The rest of the characters felt really inconsequential and irrelevant and I cannot really tell you anything about them. Shakespeare’s character was also not interesting (again, I get it, will talk about it in a bit), but I just feel like choices were made that were supposed to have a specific narrative impact and then the characters suffered for that. And then the narrative wasn’t that interesting either.

What Was the Reason?  

Ultimately, for me, this book failed to do what it set out to do. For example, one of the reasons why Agnes is this super intuitive, all-knowing character is because the fact that she does not see what happens to Hamnet is that more devastating. But I feel like by the time we had gotten to the exploration of family grief, the book already went on for 200 pages in which Agnes was just frustrating.

Similarly to that, I get that having Shakespeare always referred to by the relationships he had with other people is a feat to understand why so little is known about his family and their life, and to sort of bring the focus to that. But I just think this book does not deliver on that. I found the courtship between Agnes and Shakespeare so instant, and this sort of contrived fate thing that was in line with her character, which annoyed me and did not make for an interesting read, and yet a lot of the book focuses on that.

The book definitely shined in bringing the emotional aspect of losing a child to life in a realistic way, but that was just the ending of the novel that did not make up for the rest of it in my opinion.


I would not personally recommend this one. It was overwritten and for me, it ultimately did not deliver on what it set out to do.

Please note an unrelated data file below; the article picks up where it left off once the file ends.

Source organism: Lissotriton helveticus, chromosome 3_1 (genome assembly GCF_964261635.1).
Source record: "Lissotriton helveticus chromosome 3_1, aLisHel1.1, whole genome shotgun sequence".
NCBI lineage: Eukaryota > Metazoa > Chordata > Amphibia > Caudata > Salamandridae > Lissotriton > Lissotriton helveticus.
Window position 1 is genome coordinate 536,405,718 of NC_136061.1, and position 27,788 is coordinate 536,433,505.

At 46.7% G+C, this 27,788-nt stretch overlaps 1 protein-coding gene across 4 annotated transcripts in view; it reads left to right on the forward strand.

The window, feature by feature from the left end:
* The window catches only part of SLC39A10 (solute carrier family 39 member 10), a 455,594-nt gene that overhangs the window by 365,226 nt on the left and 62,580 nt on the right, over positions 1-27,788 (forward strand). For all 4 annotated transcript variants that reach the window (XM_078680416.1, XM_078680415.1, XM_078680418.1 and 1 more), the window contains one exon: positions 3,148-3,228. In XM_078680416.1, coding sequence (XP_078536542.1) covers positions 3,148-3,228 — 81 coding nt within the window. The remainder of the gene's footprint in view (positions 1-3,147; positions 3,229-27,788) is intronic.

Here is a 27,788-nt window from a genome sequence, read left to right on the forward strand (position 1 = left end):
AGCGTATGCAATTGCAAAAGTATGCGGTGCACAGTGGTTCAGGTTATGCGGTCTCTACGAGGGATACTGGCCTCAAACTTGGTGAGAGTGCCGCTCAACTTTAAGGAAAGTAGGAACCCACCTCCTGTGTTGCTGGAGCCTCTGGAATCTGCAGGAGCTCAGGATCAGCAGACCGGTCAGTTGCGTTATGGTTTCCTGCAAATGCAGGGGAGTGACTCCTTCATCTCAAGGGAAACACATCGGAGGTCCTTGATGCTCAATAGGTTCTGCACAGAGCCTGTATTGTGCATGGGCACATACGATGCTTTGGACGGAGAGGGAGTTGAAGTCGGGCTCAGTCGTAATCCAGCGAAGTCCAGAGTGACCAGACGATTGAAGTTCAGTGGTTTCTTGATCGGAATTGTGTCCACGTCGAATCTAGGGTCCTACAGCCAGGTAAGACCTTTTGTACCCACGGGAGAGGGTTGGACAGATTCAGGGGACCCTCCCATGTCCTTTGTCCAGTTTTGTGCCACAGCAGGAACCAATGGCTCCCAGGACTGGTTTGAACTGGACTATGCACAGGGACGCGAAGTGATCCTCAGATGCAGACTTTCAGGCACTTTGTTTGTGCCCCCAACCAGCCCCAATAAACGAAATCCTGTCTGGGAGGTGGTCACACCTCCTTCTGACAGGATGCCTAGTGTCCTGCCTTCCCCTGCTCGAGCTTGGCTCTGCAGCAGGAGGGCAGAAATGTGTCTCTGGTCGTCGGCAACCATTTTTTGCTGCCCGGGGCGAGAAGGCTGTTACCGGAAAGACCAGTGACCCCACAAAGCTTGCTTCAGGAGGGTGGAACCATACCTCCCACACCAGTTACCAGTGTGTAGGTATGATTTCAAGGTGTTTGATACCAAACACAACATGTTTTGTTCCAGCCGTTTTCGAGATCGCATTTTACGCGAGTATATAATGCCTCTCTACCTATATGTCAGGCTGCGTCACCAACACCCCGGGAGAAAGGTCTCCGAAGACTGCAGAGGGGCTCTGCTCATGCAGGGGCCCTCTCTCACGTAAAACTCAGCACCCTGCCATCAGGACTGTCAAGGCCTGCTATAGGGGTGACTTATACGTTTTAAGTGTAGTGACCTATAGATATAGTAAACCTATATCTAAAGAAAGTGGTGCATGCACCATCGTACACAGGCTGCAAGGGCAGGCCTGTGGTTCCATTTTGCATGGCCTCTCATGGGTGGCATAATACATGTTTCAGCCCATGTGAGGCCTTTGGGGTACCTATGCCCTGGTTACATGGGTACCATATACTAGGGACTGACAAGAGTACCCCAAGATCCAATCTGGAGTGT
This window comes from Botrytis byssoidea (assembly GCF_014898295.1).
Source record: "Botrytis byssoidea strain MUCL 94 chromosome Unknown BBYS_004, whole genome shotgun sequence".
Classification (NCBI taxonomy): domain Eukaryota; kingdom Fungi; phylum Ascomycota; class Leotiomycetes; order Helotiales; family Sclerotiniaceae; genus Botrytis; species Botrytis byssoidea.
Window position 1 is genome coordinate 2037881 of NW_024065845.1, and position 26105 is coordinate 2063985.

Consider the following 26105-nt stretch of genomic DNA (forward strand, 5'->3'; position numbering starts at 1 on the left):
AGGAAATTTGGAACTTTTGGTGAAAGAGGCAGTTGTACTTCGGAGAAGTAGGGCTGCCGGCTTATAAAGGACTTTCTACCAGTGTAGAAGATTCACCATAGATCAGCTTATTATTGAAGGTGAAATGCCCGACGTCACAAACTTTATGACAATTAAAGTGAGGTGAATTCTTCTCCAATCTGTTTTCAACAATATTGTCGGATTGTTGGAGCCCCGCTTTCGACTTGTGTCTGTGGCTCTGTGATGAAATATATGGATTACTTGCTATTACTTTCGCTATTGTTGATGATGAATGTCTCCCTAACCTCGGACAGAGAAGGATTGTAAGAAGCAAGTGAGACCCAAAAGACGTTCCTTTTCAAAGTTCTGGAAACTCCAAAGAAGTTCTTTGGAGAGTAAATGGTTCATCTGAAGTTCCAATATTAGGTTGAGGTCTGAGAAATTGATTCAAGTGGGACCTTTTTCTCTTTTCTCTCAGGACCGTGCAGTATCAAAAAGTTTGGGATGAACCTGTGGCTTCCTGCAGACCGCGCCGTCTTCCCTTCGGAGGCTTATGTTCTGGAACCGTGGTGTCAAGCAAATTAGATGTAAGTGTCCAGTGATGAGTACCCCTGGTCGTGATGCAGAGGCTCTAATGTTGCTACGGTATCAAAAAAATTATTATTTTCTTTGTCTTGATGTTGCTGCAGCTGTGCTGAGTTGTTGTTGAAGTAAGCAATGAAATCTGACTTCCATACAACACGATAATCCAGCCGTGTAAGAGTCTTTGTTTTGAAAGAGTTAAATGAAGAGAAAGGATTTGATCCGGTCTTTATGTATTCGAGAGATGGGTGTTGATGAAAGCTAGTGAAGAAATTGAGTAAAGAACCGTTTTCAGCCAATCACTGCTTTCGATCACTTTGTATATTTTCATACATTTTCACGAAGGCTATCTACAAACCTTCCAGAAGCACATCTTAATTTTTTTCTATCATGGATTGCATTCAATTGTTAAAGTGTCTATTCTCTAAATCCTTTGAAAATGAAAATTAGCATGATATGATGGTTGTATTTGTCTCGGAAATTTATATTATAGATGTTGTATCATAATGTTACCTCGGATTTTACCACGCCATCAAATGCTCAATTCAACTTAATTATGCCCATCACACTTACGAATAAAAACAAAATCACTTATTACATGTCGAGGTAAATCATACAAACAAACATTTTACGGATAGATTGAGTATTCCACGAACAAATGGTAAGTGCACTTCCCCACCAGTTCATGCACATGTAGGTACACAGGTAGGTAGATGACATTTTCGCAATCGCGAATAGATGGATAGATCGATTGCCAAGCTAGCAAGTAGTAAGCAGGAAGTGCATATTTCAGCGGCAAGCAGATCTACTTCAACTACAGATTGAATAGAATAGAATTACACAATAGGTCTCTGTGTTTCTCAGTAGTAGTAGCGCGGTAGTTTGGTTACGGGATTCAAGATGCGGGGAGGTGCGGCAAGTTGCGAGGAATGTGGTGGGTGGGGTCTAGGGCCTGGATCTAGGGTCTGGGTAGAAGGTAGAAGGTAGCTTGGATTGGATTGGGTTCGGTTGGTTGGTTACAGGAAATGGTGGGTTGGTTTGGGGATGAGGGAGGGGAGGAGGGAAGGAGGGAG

I would love to hear from you! Have you read this one yet? Are you in the majority that loved it or are you here on the dark side with me? Let me know in the comments!

In the meantime, happy reading


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20 thoughts on “Women’s Prize Reviews #9: Hamnet by Maggie O’Farrell

  1. I was very disappointed by this one. I’m a big O’Farrell fan but I think her contemporary fiction tends to be a lot better than her historical novels. And totally agree about Agnes being an annoying archetype!

    Liked by 1 person

  2. Great review! I had such a good time reading this one but I totally understand your criticisms. I also felt that the book did not quite achieve what it set out to do, which I was able to accept mostly because I did enjoy the writing and the grief. I would fully agree that it’s flowery and unnecessarily ornate and I expected to not like that, but somehow it worked for me. Maybe because I read this one close to the end of the (very disappointing) longlist, I was a little too ready to enjoy anything, haha. I’m glad you’re liking GWO at least! That’s a great one to end on, I think.

    Liked by 1 person